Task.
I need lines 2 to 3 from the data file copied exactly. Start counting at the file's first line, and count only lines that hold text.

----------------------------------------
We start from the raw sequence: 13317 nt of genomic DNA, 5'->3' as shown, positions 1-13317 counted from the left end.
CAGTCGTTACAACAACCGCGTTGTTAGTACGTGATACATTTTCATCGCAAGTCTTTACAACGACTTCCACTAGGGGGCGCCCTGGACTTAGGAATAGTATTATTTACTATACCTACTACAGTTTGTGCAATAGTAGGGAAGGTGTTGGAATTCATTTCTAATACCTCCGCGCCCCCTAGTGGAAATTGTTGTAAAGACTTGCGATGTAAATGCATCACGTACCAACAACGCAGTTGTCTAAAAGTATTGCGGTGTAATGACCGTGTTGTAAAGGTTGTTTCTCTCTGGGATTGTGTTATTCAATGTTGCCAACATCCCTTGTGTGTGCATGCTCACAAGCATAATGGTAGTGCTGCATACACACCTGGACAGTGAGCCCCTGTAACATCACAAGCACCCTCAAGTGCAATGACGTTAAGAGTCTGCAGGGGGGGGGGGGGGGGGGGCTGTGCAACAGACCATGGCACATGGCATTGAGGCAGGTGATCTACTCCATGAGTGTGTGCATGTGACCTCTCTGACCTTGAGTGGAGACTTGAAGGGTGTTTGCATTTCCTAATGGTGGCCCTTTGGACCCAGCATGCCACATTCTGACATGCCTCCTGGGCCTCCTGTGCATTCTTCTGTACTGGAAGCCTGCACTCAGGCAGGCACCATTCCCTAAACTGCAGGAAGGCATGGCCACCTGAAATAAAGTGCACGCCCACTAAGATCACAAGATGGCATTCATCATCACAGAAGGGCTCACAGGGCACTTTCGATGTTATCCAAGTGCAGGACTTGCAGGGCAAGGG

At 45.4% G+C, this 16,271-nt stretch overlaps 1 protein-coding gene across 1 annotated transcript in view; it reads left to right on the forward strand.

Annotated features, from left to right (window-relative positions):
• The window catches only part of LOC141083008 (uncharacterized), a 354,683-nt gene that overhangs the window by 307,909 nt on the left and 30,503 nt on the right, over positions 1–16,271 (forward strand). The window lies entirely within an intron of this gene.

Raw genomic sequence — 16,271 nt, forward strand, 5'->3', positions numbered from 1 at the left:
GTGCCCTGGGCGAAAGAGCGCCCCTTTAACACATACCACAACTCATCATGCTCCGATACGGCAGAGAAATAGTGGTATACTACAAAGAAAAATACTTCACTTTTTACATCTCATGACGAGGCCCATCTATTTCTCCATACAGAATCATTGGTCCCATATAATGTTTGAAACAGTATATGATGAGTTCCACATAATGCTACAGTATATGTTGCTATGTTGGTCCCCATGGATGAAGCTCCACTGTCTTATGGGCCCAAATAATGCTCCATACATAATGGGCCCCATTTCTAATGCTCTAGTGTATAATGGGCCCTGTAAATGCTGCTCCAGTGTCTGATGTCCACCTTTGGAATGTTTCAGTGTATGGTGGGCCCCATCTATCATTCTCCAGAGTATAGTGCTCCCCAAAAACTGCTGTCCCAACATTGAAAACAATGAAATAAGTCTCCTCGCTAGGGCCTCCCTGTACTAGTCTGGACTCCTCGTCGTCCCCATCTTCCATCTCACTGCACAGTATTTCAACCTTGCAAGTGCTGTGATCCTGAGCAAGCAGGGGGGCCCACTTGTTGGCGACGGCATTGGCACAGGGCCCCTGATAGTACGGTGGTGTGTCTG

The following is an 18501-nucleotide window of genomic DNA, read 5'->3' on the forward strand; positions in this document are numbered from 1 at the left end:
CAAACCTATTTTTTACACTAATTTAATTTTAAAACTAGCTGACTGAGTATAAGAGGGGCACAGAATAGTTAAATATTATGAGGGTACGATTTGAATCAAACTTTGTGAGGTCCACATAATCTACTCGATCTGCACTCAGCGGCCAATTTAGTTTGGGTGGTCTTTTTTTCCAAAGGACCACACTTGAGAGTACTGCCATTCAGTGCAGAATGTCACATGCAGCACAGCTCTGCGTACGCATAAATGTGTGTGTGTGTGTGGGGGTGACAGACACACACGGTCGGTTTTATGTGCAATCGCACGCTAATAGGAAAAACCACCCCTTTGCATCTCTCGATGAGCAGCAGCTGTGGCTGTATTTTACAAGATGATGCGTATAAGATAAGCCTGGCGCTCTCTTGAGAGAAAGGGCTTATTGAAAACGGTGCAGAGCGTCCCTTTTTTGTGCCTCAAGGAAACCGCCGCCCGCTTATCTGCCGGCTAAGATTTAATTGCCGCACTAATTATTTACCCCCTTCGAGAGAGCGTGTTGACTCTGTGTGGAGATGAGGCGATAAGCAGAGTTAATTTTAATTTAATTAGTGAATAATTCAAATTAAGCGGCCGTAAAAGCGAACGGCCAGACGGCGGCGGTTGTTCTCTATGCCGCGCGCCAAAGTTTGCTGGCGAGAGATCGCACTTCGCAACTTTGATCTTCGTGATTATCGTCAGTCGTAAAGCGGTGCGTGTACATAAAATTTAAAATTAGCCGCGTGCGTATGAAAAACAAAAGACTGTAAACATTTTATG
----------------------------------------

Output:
CAGTCGTTACAACAACCGCGTTGTTAGTACGTGATACATTTTCATCGCAAGTCTTTACAACGACTTCCACTAGGGGGCGCCCTGGACTTAGGAATAGTATTATTTACTATACCTACTACAGTTTGTGCAATAGTAGGGAAGGTGTTGGAATTCATTTCTAATACCTCCGCGCCCCCTAGTGGAAATTGTTGTAAAGACTTGCGATGTAAATGCATCACGTACCAACAACGCAGTTGTCTAAAAGTATTGCGGTGTAATGACCGTGTTGTAAAGGTTGTTTCTCTCTGGGATTGTGTTATTCAATGTTGCCAACATCCCTTGTGTGTGCATGCTCACAAGCATAATGGTAGTGCTGCATACACACCTGGACAGTGAGCCCCTGTAACATCACAAGCACCCTCAAGTGCAATGACGTTAAGAGTCTGCAGGGGGGGGGGGGGGGGGGGCTGTGCAACAGACCATGGCACATGGCATTGAGGCAGGTGATCTACTCCATGAGTGTGTGCATGTGACCTCTCTGACCTTGAGTGGAGACTTGAAGGGTGTTTGCATTTCCTAATGGTGGCCCTTTGGACCCAGCATGCCACATTCTGACATGCCTCCTGGGCCTCCTGTGCATTCTTCTGTACTGGAAGCCTGCACTCAGGCAGGCACCATTCCCTAAACTGCAGGAAGGCATGGCCACCTGAAATAAAGTGCACGCCCACTAAGATCACAAGATGGCATTCATCATCACAGAAGGGCTCACAGGGCACTTTCGATGTTATCCAAGTGCAGGACTTGCAGGGCAAGGG

At 45.4% G+C, this 16,271-nt stretch overlaps 1 protein-coding gene across 1 annotated transcript in view; it reads left to right on the forward strand.